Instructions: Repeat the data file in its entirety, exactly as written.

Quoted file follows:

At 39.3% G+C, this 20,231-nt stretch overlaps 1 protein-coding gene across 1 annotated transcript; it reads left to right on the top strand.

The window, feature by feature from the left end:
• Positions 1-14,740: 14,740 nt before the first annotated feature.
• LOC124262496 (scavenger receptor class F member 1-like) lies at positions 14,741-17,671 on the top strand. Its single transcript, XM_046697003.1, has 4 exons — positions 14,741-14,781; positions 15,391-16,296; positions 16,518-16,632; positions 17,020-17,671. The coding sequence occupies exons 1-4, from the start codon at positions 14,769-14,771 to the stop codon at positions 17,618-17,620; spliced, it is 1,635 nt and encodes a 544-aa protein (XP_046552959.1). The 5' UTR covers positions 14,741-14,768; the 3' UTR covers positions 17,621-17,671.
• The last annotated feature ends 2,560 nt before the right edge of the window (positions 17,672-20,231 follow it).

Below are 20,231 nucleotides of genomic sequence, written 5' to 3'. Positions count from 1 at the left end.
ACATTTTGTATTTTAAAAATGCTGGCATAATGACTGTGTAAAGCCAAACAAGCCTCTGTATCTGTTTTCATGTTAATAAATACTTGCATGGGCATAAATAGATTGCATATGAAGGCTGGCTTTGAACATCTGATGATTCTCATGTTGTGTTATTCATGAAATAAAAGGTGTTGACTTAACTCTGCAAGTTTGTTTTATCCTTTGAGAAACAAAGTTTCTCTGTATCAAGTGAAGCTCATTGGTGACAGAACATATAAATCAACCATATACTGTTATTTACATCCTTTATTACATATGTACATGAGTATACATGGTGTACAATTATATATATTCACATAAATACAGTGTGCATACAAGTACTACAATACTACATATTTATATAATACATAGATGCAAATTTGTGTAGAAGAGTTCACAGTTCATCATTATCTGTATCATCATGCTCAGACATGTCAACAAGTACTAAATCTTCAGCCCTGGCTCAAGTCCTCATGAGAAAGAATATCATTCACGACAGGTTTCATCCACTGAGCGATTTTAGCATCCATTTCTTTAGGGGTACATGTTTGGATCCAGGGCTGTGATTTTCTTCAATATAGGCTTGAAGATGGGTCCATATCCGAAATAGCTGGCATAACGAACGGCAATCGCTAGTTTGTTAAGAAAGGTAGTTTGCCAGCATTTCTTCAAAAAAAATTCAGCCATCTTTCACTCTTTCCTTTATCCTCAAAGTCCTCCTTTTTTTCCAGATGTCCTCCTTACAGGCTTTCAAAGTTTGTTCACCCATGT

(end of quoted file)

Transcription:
At 39.3% G+C, this 20,231-nt stretch overlaps 1 protein-coding gene across 1 annotated transcript; it reads left to right on the top strand.

The window, feature by feature from the left end:
• Positions 1-14,740: 14,740 nt before the first annotated feature.
• LOC124262496 (scavenger receptor class F member 1-like) lies at positions 14,741-17,671 on the top strand. Its single transcript, XM_046697003.1, has 4 exons — positions 14,741-14,781; positions 15,391-16,296; positions 16,518-16,632; positions 17,020-17,671. The coding sequence occupies exons 1-4, from the start codon at positions 14,769-14,771 to the stop codon at positions 17,618-17,620; spliced, it is 1,635 nt and encodes a 544-aa protein (XP_046552959.1). The 5' UTR covers positions 14,741-14,768; the 3' UTR covers positions 17,621-17,671.
• The last annotated feature ends 2,560 nt before the right edge of the window (positions 17,672-20,231 follow it).

Below are 20,231 nucleotides of genomic sequence, written 5' to 3'. Positions count from 1 at the left end.
ACATTTTGTATTTTAAAAATGCTGGCATAATGACTGTGTAAAGCCAAACAAGCCTCTGTATCTGTTTTCATGTTAATAAATACTTGCATGGGCATAAATAGATTGCATATGAAGGCTGGCTTTGAACATCTGATGATTCTCATGTTGTGTTATTCATGAAATAAAAGGTGTTGACTTAACTCTGCAAGTTTGTTTTATCCTTTGAGAAACAAAGTTTCTCTGTATCAAGTGAAGCTCATTGGTGACAGAACATATAAATCAACCATATACTGTTATTTACATCCTTTATTACATATGTACATGAGTATACATGGTGTACAATTATATATATTCACATAAATACAGTGTGCATACAAGTACTACAATACTACATATTTATATAATACATAGATGCAAATTTGTGTAGAAGAGTTCACAGTTCATCATTATCTGTATCATCATGCTCAGACATGTCAACAAGTACTAAATCTTCAGCCCTGGCTCAAGTCCTCATGAGAAAGAATATCATTCACGACAGGTTTCATCCACTGAGCGATTTTAGCATCCATTTCTTTAGGGGTACATGTTTGGATCCAGGGCTGTGATTTTCTTCAATATAGGCTTGAAGATGGGTCCATATCCGAAATAGCTGGCATAACGAACGGCAATCGCTAGTTTGTTAAGAAAGGTAGTTTGCCAGCATTTCTTCAAAAAAAATTCAGCCATCTTTCACTCTTTCCTTTATCCTCAAAGTCCTCCTTTTTTTCCAGATGTCCTCCTTACAGGCTTTCAAAGTTTGTTCACCCATGT